Orfalea College of Business
BS in Industrial Technology
With so many studies being conducted on professional football players regarding concussions and other related brain injuries, it’s amazing that such an important demographic has been missed. While NFL players are just as subjected to serious injuries as anyone else or even more so, it is important to remember that these players are outfitted, in most cases, with top-of-the-line equipment -- especially their helmets. If the focus is shifted to a younger demographic, youth football players in middle school and high school, the equipment is far less advanced and in a vast majority of cases, has been previously used by a number of other players. This is no exception when it comes to the one piece of equipment that arguably protects the most important part of the human body: the brain.
Football helmets in the NFL already get a great amount of attention when it comes to their effectiveness of protecting a grown man’s head. For youth players with still-developing brains, however, helmets are an even greater necessity. This is especially true when public schools are facing budget cuts and can no longer afford to replace helmets after they have been used. In some cases, schools are requiring parents to provide their own helmets for their children. If the family is wealthy enough to afford a safe and proper helmet, this is not a problem. Unfortunately, it is no surprise that many families cannot afford a helmet that protects their child’s head as much as it needs to be. The lack of proper equipment increases the chances of concussion and, later in life, increases the chance of brain diseases, such as Chronic Traumatic Encephalopathy (CTE). CTE has serious consequences and has even been studied as a factor in suicides in former college and professional football players.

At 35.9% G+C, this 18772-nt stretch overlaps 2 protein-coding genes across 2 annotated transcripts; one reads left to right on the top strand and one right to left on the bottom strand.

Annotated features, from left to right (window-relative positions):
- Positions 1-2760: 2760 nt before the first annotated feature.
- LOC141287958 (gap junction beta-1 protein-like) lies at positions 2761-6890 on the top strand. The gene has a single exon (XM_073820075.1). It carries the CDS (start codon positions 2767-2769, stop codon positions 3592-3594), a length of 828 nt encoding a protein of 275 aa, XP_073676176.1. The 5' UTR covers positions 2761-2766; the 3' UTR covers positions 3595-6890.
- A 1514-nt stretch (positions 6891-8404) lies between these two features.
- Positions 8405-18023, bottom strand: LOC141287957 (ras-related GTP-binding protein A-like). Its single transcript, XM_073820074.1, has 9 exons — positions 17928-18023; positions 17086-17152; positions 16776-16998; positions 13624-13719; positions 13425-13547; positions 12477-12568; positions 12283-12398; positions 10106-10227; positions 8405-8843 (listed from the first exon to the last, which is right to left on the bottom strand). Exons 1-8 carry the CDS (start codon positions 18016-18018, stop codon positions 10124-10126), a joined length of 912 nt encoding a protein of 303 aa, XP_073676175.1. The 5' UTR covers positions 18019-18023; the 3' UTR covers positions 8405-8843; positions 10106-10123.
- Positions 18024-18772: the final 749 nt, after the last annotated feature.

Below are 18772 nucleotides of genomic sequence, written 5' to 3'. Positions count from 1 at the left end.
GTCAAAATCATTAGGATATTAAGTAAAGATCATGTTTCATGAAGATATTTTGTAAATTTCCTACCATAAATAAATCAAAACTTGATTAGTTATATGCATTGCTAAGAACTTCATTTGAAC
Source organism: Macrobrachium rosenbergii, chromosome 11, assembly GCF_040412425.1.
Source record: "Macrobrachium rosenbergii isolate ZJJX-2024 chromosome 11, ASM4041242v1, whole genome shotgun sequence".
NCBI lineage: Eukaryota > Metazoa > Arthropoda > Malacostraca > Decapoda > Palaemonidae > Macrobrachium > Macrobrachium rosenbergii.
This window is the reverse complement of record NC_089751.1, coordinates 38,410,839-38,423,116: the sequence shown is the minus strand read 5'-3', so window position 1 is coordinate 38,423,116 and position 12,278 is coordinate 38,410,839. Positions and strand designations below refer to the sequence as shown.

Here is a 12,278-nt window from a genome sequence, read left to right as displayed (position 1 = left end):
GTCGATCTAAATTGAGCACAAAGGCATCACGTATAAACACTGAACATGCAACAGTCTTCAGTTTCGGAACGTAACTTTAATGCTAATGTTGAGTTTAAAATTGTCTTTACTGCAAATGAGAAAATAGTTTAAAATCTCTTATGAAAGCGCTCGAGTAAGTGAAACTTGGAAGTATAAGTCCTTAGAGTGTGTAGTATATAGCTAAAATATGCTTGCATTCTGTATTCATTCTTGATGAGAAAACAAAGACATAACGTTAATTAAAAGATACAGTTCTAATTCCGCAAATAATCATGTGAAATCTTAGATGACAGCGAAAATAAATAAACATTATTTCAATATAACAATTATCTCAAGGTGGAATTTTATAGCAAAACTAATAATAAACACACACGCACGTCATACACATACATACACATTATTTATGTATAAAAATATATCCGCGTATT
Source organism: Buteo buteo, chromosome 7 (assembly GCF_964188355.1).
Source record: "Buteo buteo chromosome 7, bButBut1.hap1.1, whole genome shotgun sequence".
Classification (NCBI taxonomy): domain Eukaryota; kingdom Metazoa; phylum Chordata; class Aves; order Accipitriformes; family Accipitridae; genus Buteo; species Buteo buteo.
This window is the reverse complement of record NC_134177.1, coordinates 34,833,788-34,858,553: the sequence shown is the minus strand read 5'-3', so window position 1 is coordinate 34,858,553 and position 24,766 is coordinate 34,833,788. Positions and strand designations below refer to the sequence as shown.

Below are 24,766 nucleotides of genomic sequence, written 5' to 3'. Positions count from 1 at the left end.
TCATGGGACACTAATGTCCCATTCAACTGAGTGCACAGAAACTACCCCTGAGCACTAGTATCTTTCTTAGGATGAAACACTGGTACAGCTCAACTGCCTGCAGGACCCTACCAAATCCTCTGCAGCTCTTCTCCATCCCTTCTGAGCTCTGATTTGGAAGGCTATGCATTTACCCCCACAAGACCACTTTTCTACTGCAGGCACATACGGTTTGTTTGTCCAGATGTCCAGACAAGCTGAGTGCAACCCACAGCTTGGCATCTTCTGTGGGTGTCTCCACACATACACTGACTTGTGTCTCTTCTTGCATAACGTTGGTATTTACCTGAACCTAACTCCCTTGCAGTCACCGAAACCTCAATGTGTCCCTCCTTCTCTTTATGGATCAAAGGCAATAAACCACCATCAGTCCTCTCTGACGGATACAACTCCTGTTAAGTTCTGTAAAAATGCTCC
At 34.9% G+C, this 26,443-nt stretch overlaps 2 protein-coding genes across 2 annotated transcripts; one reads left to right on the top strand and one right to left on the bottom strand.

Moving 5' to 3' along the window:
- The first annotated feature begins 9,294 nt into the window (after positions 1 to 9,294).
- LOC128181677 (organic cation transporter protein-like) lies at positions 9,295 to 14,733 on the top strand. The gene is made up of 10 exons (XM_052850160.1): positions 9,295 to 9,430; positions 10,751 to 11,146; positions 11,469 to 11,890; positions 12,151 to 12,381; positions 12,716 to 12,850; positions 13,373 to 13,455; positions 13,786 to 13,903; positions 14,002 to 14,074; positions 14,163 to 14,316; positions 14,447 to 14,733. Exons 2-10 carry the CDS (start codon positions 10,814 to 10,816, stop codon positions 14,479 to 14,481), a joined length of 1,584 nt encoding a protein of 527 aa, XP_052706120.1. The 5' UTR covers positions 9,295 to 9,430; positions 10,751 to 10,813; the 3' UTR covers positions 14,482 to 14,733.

A less expensive, and usually effective, alternative to helmet replacement year after year, is reconditioning. This can be anywhere to one-sixth to one-third of the price of helmet replacement. In many cases, reconditioning can even be as good as replacing the helmet for players that are not impacted as often such as kickers and receivers. Riddell, a prominent and major brand in football helmets, explicitly recommends that helmets should be replaced at least every three seasons at the youth level. More importantly, there are also laws put in place by the National Operating Committee on Standards for Athletic Equipment (NOCSAE) regarding the reconditioning and refurbishing time-lines.
This study has the purpose of reaching all grade schools across America. A large number of schools have tight budgets and student athletes are not always at the top of the budgeting list. All too often, this is leading to improper safety equipment maintenance, which is something that cannot be taken lightly. As mentioned, concussions are the most common injury when high impact levels are considered in football, and these concussions are a very small symptom of a disease that could develop if proper precautions in safety are not taken from day one.
By performing the same helmet impact testing on both college-level (which are reconditioned annually) and youth-level helmets, it is expected to prove that youth helmets are not as safe as adult helmets and that youth helmets need to be reconditioned or replaced more often as college level helmets are. It is important to note, for the purposes of this study, that both levels of helmets have materials and safety specifications on par with each other due to the need to comply with certain industry standards.
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